The introduction of the Curator Series in the three smaller spaces will ensure that all party goers get their musical itch scratched, be it by future reggae or funky electro house.

“Vibes has always had an ear for showcasing what’s new and what’s next and 2016 will be no exception,” says Joe.

Of course, the beachside location (of the Sydney event at least) is a huge part of what makes Vibes unique.

“On the beach at Bondi; there’s not too many locations like that in the world!” enthuses Sugar Ray.

“Vibes brings together two really cool things: great music and amazing location with the beach right there,” says Katalyst.

First timers should bring a hat and sunscreen, suggests Katalyst, while Crucial D says bring an “open mind” and be “willing to embrace some of the smoother and less commercial sounds.”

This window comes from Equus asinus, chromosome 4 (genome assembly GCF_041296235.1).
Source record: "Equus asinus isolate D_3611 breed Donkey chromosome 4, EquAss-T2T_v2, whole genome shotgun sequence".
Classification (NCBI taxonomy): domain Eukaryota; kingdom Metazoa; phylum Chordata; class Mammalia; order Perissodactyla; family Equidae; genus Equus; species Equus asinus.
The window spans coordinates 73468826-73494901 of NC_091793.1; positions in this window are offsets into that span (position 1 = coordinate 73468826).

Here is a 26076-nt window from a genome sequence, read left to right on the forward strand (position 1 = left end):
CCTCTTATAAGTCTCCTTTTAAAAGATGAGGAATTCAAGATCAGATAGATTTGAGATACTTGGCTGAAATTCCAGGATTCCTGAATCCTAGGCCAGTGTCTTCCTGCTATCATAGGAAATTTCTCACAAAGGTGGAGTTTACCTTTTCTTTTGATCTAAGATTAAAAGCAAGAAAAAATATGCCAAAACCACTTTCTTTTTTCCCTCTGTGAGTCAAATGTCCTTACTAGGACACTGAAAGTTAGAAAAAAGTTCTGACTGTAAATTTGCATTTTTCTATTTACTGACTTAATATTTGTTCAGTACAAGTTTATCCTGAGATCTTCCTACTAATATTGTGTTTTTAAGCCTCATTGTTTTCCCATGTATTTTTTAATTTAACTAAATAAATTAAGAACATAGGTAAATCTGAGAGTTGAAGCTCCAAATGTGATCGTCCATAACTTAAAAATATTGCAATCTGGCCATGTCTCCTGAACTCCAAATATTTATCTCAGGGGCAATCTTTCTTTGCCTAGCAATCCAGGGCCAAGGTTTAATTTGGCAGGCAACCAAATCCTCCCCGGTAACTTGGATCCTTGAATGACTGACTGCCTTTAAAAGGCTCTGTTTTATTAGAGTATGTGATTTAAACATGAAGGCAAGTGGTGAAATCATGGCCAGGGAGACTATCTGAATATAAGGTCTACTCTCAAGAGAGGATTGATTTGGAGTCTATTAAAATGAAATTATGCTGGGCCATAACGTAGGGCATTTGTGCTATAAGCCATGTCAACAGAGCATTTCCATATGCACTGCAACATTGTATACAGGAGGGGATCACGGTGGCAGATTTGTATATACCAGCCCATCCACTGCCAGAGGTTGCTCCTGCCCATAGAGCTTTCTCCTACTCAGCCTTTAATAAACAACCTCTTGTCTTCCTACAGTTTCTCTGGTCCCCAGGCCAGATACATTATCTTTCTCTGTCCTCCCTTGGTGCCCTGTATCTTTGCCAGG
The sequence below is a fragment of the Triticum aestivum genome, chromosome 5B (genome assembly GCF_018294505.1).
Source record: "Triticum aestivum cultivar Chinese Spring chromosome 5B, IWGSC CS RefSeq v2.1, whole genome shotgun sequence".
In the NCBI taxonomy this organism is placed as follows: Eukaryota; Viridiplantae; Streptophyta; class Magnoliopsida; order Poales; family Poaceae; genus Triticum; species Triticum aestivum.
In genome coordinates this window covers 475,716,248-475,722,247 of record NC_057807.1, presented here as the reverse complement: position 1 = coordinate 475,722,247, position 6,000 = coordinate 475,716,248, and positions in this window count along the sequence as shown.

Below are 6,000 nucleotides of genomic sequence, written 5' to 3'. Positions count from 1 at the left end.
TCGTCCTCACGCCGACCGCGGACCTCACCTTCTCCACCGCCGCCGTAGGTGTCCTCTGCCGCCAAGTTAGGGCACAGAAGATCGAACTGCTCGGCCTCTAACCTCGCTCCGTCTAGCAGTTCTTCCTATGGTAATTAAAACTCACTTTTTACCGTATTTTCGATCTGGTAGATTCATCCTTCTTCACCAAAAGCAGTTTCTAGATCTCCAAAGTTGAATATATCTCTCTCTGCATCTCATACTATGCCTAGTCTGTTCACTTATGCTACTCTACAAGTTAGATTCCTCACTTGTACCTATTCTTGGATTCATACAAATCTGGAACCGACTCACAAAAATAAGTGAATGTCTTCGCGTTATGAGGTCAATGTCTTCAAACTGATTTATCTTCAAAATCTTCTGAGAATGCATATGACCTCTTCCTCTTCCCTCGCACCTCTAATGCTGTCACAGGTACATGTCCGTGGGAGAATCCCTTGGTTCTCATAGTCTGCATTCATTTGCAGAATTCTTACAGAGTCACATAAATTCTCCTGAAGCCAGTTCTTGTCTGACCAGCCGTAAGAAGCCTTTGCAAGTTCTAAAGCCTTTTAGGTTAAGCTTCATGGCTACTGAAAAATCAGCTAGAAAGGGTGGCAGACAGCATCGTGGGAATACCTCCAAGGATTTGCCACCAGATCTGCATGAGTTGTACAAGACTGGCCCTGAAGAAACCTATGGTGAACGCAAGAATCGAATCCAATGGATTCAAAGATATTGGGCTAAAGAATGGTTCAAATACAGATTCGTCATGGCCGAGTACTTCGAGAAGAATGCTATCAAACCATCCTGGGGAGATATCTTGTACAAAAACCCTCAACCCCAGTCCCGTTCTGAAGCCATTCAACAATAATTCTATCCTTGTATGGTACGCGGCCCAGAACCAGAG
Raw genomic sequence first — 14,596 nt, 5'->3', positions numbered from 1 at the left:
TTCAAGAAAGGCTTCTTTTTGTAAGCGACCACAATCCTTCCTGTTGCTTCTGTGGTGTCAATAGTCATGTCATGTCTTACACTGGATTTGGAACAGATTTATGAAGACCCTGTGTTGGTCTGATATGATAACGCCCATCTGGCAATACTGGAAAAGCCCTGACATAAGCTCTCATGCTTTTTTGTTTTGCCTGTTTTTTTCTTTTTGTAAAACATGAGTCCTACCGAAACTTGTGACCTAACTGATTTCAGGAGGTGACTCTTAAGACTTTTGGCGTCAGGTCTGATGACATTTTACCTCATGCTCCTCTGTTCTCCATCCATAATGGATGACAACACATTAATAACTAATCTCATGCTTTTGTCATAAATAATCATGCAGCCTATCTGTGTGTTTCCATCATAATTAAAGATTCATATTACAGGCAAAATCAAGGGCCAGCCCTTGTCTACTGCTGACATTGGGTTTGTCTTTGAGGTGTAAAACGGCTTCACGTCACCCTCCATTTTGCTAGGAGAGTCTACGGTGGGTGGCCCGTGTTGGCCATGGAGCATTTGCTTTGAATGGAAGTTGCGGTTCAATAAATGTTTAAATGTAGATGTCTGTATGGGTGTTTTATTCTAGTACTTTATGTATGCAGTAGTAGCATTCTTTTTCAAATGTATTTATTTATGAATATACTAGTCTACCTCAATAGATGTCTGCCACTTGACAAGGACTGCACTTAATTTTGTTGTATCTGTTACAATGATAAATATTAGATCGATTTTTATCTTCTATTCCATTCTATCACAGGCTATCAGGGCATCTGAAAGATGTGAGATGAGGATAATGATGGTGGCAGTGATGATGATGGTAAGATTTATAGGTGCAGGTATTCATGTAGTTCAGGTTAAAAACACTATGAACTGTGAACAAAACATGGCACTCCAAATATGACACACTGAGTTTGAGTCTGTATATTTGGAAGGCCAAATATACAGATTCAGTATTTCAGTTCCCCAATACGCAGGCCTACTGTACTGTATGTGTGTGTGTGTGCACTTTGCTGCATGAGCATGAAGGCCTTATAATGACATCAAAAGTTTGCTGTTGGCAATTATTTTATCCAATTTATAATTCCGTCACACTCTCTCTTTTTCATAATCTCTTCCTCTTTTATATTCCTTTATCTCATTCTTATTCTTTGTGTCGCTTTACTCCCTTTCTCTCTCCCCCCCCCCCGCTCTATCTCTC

So there you have it: The DJs are excited. The international guests are pumped. But what about the question on everyone’s lips: Is this is the start of a new annual Vibes event?

“Let’s do the first one and see how we go!” says Conneely, adding: “I’m overwhelmed by the response to date. I’ve also had interest from people about Vibes going overseas, so that’s a possibility too.”

This bio was commissioned by Up Up & Away for the Vibes on a Summers Day event in January 2016.